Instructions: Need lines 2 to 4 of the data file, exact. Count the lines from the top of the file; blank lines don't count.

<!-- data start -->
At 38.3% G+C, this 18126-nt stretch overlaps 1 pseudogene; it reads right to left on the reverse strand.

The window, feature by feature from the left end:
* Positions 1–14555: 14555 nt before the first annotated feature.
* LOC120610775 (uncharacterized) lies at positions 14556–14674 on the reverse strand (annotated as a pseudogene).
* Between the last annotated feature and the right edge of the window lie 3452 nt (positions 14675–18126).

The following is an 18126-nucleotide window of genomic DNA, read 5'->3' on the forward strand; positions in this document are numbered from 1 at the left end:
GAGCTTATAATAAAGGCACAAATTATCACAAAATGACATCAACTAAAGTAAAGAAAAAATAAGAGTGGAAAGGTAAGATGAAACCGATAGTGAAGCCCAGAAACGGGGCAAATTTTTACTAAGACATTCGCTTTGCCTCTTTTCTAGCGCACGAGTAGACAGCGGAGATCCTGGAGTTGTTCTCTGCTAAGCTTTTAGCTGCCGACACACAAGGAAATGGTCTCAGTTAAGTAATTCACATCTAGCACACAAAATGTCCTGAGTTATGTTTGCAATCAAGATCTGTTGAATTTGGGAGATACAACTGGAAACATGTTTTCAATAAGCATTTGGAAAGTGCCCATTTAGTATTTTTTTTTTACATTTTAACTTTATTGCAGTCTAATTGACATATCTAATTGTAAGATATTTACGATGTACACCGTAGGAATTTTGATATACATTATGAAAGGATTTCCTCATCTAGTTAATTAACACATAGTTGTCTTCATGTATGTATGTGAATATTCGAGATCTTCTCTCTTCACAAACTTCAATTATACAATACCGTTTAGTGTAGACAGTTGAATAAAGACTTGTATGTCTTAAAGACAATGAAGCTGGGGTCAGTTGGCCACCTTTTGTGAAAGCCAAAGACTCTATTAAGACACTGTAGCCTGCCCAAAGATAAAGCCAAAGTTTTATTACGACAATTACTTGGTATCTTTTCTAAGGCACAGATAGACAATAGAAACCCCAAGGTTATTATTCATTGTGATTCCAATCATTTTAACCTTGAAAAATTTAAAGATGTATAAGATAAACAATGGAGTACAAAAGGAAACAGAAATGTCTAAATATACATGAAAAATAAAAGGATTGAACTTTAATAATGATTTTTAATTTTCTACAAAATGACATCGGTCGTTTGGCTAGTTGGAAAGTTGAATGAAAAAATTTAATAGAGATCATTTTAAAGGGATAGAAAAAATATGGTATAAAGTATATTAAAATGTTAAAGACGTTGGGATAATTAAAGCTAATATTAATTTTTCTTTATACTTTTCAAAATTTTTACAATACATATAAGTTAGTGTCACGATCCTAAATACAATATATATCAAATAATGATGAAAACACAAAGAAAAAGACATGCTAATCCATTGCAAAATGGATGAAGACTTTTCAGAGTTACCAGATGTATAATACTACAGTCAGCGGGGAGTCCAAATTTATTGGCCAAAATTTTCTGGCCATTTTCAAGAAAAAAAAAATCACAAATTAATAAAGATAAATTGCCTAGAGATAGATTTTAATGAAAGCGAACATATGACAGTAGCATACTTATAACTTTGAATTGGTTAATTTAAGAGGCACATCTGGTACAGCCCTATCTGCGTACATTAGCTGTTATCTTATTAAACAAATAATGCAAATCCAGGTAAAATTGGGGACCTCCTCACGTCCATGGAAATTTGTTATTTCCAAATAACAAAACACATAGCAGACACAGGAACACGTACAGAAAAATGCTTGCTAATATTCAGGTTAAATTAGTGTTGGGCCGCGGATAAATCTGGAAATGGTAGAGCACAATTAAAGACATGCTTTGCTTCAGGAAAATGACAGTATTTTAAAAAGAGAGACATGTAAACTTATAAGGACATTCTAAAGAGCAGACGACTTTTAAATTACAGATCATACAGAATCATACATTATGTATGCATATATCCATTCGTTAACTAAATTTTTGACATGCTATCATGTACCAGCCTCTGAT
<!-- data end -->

The window, feature by feature from the left end:
* Positions 1–14555: 14555 nt before the first annotated feature.
* LOC120610775 (uncharacterized) lies at positions 14556–14674 on the reverse strand (annotated as a pseudogene).